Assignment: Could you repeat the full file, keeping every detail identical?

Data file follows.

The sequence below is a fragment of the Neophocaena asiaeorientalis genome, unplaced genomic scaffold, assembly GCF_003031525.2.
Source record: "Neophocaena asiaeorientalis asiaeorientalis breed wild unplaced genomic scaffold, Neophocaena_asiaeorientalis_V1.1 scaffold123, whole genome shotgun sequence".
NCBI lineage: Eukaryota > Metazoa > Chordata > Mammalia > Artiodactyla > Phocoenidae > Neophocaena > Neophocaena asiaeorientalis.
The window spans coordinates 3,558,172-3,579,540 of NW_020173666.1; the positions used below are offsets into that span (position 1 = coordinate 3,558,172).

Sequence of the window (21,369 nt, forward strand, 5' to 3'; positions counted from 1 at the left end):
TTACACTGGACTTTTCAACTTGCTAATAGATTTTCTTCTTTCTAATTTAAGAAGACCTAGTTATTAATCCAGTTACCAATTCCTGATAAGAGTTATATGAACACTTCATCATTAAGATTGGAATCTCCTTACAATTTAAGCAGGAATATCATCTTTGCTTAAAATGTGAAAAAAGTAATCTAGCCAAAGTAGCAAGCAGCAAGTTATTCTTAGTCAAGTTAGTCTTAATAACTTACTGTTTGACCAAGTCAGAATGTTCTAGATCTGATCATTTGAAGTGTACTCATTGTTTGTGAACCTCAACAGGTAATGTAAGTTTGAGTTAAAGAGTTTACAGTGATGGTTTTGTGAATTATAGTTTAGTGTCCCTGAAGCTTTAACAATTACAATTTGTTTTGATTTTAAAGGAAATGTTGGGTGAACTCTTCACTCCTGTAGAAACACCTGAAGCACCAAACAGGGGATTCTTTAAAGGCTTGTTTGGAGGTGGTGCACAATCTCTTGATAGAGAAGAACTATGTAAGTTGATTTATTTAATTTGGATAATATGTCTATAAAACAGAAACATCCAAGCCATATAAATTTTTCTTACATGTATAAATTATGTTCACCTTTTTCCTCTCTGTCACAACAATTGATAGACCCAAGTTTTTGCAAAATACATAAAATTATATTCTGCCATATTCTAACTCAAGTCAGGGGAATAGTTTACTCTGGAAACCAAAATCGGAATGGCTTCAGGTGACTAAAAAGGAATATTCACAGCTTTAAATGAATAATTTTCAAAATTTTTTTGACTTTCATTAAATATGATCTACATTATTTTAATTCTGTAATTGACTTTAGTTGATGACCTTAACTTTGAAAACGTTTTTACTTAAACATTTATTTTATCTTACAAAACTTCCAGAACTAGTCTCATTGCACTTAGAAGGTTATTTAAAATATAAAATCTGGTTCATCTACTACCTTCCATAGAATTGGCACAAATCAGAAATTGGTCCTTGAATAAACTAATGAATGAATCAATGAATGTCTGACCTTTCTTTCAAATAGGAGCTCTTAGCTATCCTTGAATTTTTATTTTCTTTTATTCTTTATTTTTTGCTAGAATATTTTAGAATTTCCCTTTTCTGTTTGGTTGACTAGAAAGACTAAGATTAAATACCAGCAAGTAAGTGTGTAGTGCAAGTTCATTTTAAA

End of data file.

The sequence below is a fragment of the Neophocaena asiaeorientalis genome, unplaced genomic scaffold, assembly GCF_003031525.2.
Source record: "Neophocaena asiaeorientalis asiaeorientalis breed wild unplaced genomic scaffold, Neophocaena_asiaeorientalis_V1.1 scaffold123, whole genome shotgun sequence".
NCBI lineage: Eukaryota > Metazoa > Chordata > Mammalia > Artiodactyla > Phocoenidae > Neophocaena > Neophocaena asiaeorientalis.
The window spans coordinates 3,558,172-3,579,540 of NW_020173666.1; the positions used below are offsets into that span (position 1 = coordinate 3,558,172).

Sequence of the window (21,369 nt, forward strand, 5' to 3'; positions counted from 1 at the left end):
TTACACTGGACTTTTCAACTTGCTAATAGATTTTCTTCTTTCTAATTTAAGAAGACCTAGTTATTAATCCAGTTACCAATTCCTGATAAGAGTTATATGAACACTTCATCATTAAGATTGGAATCTCCTTACAATTTAAGCAGGAATATCATCTTTGCTTAAAATGTGAAAAAAGTAATCTAGCCAAAGTAGCAAGCAGCAAGTTATTCTTAGTCAAGTTAGTCTTAATAACTTACTGTTTGACCAAGTCAGAATGTTCTAGATCTGATCATTTGAAGTGTACTCATTGTTTGTGAACCTCAACAGGTAATGTAAGTTTGAGTTAAAGAGTTTACAGTGATGGTTTTGTGAATTATAGTTTAGTGTCCCTGAAGCTTTAACAATTACAATTTGTTTTGATTTTAAAGGAAATGTTGGGTGAACTCTTCACTCCTGTAGAAACACCTGAAGCACCAAACAGGGGATTCTTTAAAGGCTTGTTTGGAGGTGGTGCACAATCTCTTGATAGAGAAGAACTATGTAAGTTGATTTATTTAATTTGGATAATATGTCTATAAAACAGAAACATCCAAGCCATATAAATTTTTCTTACATGTATAAATTATGTTCACCTTTTTCCTCTCTGTCACAACAATTGATAGACCCAAGTTTTTGCAAAATACATAAAATTATATTCTGCCATATTCTAACTCAAGTCAGGGGAATAGTTTACTCTGGAAACCAAAATCGGAATGGCTTCAGGTGACTAAAAAGGAATATTCACAGCTTTAAATGAATAATTTTCAAAATTTTTTTGACTTTCATTAAATATGATCTACATTATTTTAATTCTGTAATTGACTTTAGTTGATGACCTTAACTTTGAAAACGTTTTTACTTAAACATTTATTTTATCTTACAAAACTTCCAGAACTAGTCTCATTGCACTTAGAAGGTTATTTAAAATATAAAATCTGGTTCATCTACTACCTTCCATAGAATTGGCACAAATCAGAAATTGGTCCTTGAATAAACTAATGAATGAATCAATGAATGTCTGACCTTTCTTTCAAATAGGAGCTCTTAGCTATCCTTGAATTTTTATTTTCTTTTATTCTTTATTTTTTGCTAGAATATTTTAGAATTTCCCTTTTCTGTTTGGTTGACTAGAAAGACTAAGATTAAATACCAGCAAGTAAGTGTGTAGTGCAAGTTCATTTTAAA